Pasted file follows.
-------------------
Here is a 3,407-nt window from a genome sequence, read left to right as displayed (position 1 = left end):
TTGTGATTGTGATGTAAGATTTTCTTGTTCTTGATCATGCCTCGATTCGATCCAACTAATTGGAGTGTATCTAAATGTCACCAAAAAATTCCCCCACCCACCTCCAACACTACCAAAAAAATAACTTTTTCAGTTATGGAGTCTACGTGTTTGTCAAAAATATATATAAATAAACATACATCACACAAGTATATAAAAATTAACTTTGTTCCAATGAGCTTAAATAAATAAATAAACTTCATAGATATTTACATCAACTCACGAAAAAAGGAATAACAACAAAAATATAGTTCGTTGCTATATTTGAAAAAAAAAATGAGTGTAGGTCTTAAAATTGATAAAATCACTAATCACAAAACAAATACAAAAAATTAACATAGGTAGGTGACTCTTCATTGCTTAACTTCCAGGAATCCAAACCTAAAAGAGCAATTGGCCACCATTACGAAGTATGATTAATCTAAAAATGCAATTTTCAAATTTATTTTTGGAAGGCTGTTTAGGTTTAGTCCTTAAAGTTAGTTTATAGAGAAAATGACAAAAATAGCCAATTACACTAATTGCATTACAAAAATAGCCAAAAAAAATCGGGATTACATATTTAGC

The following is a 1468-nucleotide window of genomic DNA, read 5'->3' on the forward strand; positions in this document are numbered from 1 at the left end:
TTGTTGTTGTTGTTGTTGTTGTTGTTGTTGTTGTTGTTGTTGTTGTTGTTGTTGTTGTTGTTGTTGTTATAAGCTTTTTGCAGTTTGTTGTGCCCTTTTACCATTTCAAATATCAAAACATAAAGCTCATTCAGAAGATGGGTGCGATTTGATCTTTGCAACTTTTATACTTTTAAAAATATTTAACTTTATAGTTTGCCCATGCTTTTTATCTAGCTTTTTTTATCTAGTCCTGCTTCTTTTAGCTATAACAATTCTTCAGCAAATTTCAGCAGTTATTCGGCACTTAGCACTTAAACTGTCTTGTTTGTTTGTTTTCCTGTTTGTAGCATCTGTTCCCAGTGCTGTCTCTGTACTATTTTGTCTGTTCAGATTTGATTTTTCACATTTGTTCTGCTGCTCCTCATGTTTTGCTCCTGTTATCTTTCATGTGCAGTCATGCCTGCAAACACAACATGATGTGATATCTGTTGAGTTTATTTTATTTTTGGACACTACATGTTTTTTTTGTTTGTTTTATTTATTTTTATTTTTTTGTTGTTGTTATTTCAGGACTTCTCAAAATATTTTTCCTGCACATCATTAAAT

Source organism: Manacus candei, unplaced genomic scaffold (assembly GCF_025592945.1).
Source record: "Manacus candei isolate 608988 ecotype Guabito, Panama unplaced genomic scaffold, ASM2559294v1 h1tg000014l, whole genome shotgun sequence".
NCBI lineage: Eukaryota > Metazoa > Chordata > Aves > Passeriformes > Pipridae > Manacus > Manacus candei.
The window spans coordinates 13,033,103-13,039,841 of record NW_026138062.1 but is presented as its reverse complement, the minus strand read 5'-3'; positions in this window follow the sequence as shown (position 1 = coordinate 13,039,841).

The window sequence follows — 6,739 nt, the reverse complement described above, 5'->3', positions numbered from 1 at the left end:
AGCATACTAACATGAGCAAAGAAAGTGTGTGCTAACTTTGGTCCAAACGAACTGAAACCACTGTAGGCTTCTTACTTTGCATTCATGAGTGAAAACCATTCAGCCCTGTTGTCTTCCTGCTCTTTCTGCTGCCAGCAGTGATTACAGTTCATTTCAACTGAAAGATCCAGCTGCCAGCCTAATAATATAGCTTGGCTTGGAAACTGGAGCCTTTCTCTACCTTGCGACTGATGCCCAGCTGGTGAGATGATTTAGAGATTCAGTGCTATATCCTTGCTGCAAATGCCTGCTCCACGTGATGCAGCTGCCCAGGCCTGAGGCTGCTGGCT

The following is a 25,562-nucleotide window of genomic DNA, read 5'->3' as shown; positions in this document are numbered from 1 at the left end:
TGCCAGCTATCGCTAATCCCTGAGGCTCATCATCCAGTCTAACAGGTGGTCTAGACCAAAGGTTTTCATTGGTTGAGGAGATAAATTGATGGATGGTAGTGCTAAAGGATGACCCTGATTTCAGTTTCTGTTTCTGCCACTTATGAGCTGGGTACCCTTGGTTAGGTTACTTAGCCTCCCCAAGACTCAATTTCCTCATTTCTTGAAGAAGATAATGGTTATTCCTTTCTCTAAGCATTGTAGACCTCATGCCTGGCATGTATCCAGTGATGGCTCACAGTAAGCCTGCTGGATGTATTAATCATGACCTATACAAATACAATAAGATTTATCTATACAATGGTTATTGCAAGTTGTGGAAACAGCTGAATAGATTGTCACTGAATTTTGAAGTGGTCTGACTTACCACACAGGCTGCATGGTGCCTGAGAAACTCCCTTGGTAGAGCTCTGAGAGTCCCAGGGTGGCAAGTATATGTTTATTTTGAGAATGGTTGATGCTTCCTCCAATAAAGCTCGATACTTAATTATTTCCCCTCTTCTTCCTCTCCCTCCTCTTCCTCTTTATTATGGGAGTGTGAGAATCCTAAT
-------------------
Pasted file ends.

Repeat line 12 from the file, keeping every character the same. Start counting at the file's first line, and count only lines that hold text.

TGCCAGCTATCGCTAATCCCTGAGGCTCATCATCCAGTCTAACAGGTGGTCTAGACCAAAGGTTTTCATTGGTTGAGGAGATAAATTGATGGATGGTAGTGCTAAAGGATGACCCTGATTTCAGTTTCTGTTTCTGCCACTTATGAGCTGGGTACCCTTGGTTAGGTTACTTAGCCTCCCCAAGACTCAATTTCCTCATTTCTTGAAGAAGATAATGGTTATTCCTTTCTCTAAGCATTGTAGACCTCATGCCTGGCATGTATCCAGTGATGGCTCACAGTAAGCCTGCTGGATGTATTAATCATGACCTATACAAATACAATAAGATTTATCTATACAATGGTTATTGCAAGTTGTGGAAACAGCTGAATAGATTGTCACTGAATTTTGAAGTGGTCTGACTTACCACACAGGCTGCATGGTGCCTGAGAAACTCCCTTGGTAGAGCTCTGAGAGTCCCAGGGTGGCAAGTATATGTTTATTTTGAGAATGGTTGATGCTTCCTCCAATAAAGCTCGATACTTAATTATTTCCCCTCTTCTTCCTCTCCCTCCTCTTCCTCTTTATTATGGGAGTGTGAGAATCCTAAT